We should not give however, in my opinion, an excessive importance to the mountaineering criterion, as has happened in earlier articles in which this criterion claimed all the space and relegated the topographic criterion to second place. Let us not forget that a peak is an objective reality, a protuberance that rises above the ground surrounding it and exists independently of the routes marked out on it. Therefore it seems right to me to use the mountaineering criterion as the secondary consideration.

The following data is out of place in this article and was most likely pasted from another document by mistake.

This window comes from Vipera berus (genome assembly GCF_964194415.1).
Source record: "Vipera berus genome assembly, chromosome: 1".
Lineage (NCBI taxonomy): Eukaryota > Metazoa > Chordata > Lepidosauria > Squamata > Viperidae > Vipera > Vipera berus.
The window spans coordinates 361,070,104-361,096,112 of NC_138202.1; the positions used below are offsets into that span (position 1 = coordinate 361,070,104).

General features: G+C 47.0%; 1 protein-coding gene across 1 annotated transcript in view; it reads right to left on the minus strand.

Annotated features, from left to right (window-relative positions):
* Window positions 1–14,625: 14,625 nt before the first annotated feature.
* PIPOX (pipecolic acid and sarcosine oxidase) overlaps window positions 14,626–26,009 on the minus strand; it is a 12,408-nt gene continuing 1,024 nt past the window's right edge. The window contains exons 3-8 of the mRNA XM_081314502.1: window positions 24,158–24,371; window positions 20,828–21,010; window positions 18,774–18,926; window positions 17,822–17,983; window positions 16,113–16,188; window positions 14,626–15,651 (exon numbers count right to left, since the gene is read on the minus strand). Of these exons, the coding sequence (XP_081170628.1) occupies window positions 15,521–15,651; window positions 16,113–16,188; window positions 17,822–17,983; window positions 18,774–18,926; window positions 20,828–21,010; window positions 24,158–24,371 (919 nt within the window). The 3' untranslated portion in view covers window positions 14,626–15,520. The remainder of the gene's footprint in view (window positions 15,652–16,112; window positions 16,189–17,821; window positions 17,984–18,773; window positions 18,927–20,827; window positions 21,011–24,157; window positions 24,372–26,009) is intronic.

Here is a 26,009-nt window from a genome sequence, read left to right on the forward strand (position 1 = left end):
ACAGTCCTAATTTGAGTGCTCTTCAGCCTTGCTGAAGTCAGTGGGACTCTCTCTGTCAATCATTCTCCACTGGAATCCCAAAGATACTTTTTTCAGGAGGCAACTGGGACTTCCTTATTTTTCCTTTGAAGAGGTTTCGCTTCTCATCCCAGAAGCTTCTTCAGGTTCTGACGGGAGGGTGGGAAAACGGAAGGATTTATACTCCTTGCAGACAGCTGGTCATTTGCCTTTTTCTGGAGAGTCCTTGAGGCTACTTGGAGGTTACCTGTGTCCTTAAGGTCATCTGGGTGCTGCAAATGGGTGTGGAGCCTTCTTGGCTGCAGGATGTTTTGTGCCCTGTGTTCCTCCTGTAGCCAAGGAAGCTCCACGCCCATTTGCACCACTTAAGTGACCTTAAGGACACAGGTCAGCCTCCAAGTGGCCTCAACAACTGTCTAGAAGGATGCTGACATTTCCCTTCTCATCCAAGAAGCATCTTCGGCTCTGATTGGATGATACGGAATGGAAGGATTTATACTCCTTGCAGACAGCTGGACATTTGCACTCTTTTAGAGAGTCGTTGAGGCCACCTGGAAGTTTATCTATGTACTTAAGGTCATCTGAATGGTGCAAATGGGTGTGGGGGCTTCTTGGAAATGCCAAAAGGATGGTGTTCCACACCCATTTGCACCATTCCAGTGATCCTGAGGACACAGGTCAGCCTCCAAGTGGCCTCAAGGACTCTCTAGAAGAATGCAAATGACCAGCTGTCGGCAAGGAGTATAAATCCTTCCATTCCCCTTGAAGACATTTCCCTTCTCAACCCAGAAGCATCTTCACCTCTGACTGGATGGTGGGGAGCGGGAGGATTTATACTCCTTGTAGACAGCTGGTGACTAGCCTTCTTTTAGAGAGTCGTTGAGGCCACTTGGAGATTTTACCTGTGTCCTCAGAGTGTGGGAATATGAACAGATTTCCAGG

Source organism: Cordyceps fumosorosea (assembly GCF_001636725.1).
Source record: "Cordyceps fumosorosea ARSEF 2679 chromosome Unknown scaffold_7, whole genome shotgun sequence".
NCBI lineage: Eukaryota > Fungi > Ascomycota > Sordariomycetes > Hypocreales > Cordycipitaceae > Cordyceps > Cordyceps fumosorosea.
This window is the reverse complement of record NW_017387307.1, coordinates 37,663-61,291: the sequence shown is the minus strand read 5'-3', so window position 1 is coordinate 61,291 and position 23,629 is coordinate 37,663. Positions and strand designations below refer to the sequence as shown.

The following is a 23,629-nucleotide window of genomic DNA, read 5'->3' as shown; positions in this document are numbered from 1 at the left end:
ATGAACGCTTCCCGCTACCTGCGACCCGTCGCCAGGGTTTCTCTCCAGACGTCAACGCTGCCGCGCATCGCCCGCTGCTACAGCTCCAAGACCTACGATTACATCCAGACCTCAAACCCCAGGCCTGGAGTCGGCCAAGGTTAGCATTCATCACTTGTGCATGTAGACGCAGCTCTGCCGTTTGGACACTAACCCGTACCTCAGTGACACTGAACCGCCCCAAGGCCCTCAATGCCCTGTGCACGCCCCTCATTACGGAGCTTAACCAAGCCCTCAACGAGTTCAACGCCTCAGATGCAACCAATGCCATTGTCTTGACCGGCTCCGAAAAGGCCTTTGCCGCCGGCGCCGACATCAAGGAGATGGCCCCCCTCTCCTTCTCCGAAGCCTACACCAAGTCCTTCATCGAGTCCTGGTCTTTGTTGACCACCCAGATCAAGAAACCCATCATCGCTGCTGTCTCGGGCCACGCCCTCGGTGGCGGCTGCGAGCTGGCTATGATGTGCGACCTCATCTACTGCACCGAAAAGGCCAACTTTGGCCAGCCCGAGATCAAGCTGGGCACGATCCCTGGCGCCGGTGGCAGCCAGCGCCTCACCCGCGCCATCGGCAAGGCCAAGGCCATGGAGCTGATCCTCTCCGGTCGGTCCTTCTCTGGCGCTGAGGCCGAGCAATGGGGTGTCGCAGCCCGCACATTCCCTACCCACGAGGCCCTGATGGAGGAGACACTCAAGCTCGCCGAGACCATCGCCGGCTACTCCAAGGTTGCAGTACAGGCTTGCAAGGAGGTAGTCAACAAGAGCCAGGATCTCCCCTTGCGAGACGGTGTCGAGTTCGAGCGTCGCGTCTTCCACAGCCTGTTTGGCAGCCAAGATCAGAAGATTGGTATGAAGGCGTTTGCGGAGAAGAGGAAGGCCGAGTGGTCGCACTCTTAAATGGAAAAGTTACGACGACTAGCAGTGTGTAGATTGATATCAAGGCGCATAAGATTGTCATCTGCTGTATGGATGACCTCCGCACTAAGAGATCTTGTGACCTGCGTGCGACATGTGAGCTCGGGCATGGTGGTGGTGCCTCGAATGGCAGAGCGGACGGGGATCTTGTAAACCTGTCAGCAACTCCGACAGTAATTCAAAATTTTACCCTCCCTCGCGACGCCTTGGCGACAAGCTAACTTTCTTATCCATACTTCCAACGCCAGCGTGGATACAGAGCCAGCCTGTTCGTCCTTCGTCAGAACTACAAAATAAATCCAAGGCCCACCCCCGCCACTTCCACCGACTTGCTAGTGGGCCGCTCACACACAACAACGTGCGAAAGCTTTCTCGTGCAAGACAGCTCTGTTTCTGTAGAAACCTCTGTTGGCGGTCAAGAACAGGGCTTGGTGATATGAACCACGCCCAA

Another question on the mountaineering criterion. In general, in earlier articles in which a peak’s mountaineering importance was evaluated, the routes already marked out were considered. This approach puts us on tricky ground. Every time an important new route was opened, perhaps one that we have already defined to be specific to the peak, we would have to make changes to our list and the list would lose meaning and value. In other words the mountaineering criterion, considered in this way, becomes a moving target and therefore unreliable and a source of confusion. Much better, if you ask me, to consider the general mountaineering value of a peak, in the sense of evaluating its mountaineering interest, whether for the routes already open or for possible routes still to be opened, for example on evident and definite pillars or spurs, routes that appear enticing and have not yet been traced only because they exceed the technical level reached up to this point. In this way the mountaineering criterion can also become a fixed criterion, if it is tied to the structure of the mountain and therefore of great utility and solidity, just like the topographic criterion.